What happened before the Big Bang?

An artist's interpretation of the Big Bang
An artist's interpretation of the Big Bang. (Image credit: Scott Wiessinger (USRA): Lead Producer Aaron E. Lepsch (ADNET): Technical Support Krystofer Kim (USRA): Lead Animator)

In the beginning, there was an infinitely dense, tiny ball of matter. Then, it all went bang, giving rise to the atoms, molecules, stars and galaxies we see today.

Or at least, that's what we've been told by physicists for the past several decades. 

But new theoretical physics research has recently revealed a possible window into the very early universe, showing that it may not be "very early" after all. Instead it may be just the latest iteration of a bang-bounce cycle that has been going on for … well, at least once, and possibly forever. 

Of course, before physicists decide to toss out the Big Bang in favor of a bang-bounce cycle, these theoretical predictions will need to survive an onslaught of observation tests.

What is Big Bang Theory?

Scientists have a really good picture of the very early universe, something we know and love as the Big Bang theory. In this model, a long time ago the universe was far smaller, far hotter and far denser than it is today. In that early inferno 13.8 billion years ago, all the elements that make us what we are were formed in the span of about a dozen minutes.

Even earlier, this thinking goes, at some point our entire universe — all the stars, all the galaxies, all the everything — was the size of a peach and had a temperature of over a quadrillion degrees.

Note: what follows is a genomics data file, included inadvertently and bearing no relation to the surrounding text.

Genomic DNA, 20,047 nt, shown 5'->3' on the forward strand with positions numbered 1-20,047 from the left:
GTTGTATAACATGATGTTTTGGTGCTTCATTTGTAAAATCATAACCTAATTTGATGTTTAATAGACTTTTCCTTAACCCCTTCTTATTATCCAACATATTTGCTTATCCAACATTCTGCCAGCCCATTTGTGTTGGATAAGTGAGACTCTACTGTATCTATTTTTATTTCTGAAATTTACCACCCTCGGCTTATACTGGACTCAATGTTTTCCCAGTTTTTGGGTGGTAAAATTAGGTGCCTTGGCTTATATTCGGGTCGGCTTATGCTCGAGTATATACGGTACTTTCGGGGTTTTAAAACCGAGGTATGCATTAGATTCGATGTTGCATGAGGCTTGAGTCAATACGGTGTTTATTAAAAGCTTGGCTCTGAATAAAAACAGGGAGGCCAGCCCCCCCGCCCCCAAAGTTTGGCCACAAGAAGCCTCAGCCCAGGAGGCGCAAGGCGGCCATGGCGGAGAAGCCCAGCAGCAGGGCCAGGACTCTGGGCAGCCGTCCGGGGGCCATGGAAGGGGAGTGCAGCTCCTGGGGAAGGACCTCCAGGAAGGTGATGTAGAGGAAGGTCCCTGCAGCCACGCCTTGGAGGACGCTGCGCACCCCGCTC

Amazingly, this fantastical story holds up to all current observations. Astronomers have done everything from observing the leftover electromagnetic radiation from the young universe to measuring the abundance of the lightest elements and found that they all line up with what the Big Bang predicts. As far as we can tell, this is an accurate portrait of our early universe.

But as good as it is, we know that the Big Bang picture is not complete — there's a puzzle piece missing, and that piece is the earliest moments of the universe itself.

That's a pretty big piece.

Related: From Big Bang to present: Snapshots of our universe through time

What is ekpyrotic theory?

The problem is that the physics that we use to understand the early universe (a wonderfully complicated mishmash of general relativity and high-energy particle physics) can take us only so far before breaking down. As we try to push deeper and deeper into the first moments of our cosmos, the math gets harder and harder to solve, all the way to the point where it just … quits.

The main sign that we have terrain yet to be explored is the presence of a "singularity," or a point of infinite density, at the beginning of the Big Bang. Taken at face value, this tells us that at one point, the universe was crammed into an infinitely tiny, infinitely dense point. This is obviously absurd, and what it really tells us is that we need new physics to solve this problem — our current toolkit just isn't good enough.

Related: 8 ways you can see Einstein's theory of relativity in real life

To save the day we need some new physics, something that is capable of handling gravity and the other forces, combined, at ultrahigh energies. And that's exactly what string theory claims to be: a model of physics that is capable of handling gravity and the other forces, combined, at ultrahigh energies. Which means that string theory claims it can explain the earliest moments of the universe.